Can you always win at Solitaire?

Passing time recently in an airport playing Solitaire I wondered this.

In theory is any deal of Solitaire winnable with it just being a matter of you playing correctly?

Or is it possible to get deals that are unwinnable at the outset regardless of what you do?

FWIW I am thinking of the common Solitaire you can find on any Windows PC and using the three-card deal you can go round and round with rather than the one-card at a time, once through the deck style.

If each pile had either a Jack or a King on top and none of the queens are in the deck you will not be able to win the game I belive. There are others situations but that is the first I could think off.

Yeah…I was just thinking (without actually testing it) that I could manually put together an arrangement that would be unwinnable at the outset. Naturally that configuartion of cards would be a possibility after a real shuffle.

But to extend this…

Any way of knowing what percentage of possible arrangements would not be winnable from the outset? Calculating all possible deck configurations is straightforward enough but determining if at least one possible way exists to win is present for a given configuration is totally beyond my meager math skills.

Are you talking about Patience specifically or “solitaire” in general? There are definitely varieties of solitaire in which it is not possible to win if the cards aren’t falling right.

What exactly are the rules?

And given that there are 52! possible arrangements, I don’t think that calculating a percentage will be so easy.

If you want to guarantee that every game you play is winnable there is always Winnable Solitarire

The OP needs to clarify what solitare(s) he is thinking of. Klondike, the game that generally comes to mind at first when solitare is mentioned thanks to a couple decades of being labeled as Solitare as a computer game, is not winnable all that often. There are a ton of solitare games, all with different odds of winning. In any case, I know that Klondike has unwinnable games. Your odds of winning are better if you draw one instead of three, but there are still unwinnable games. FreeCell, on the other hand, is theoretically winnable every time.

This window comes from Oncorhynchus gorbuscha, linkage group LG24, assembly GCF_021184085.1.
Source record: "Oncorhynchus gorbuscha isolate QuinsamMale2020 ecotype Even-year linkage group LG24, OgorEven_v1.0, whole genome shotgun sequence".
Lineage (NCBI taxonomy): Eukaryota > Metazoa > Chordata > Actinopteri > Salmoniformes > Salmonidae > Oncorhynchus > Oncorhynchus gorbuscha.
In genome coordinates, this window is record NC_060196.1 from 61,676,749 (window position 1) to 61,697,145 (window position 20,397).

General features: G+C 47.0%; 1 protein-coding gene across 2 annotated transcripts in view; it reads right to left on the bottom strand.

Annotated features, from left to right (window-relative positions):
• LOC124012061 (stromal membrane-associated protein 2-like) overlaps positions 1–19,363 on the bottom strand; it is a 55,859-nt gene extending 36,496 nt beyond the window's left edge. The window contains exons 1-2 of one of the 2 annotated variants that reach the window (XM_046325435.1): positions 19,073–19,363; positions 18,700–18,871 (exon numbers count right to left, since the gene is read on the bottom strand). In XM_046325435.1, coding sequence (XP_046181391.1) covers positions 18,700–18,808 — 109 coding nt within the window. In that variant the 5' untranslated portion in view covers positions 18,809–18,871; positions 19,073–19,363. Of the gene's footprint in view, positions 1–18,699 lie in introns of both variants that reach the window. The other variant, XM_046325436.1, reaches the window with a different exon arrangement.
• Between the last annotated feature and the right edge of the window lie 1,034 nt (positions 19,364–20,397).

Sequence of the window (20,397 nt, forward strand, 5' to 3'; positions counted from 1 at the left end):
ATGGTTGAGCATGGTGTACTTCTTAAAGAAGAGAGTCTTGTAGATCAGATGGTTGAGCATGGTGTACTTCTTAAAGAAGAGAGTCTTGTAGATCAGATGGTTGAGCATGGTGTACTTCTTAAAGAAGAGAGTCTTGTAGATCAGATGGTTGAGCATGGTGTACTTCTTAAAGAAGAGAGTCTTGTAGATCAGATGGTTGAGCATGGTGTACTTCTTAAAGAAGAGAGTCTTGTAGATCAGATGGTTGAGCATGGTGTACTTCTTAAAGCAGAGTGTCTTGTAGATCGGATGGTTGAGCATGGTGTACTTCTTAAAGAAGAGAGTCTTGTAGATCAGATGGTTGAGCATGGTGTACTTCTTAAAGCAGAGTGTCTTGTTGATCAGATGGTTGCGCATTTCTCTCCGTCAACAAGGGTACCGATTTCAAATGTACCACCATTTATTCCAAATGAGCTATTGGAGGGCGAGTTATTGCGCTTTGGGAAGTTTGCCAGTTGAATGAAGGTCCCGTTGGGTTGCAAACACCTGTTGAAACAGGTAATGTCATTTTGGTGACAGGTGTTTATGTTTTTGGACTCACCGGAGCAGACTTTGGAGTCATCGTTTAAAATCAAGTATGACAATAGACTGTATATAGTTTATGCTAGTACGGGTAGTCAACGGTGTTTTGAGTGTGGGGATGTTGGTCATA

Except for game number 11982 (in the older version of Free Cell, which gives you 32000 starting positions). AFAIK, no one has ever beaten that one.

Returning to Klondike, the odds of winning, when you turn over three cards, and can go through the hand as many times as you like, are often given as 1 out of 34. In fact, the odds are 1 out of 17.

How do I know? Back in the dark ages of computing, I programmed a solitaire game (in C - not C++, just plain C), as the infernal machine (an AT&T 3B5 minicomputer) had been delivered with no games (we’re talking old Unix, here, System V, Release 2). I quickly realized that I had, of necessity, built into the game a little subroutine to determine whether a move was legal or not. It was an easy matter to alter the program to play by itself, simply by trying every possible move, and making any move that was legal.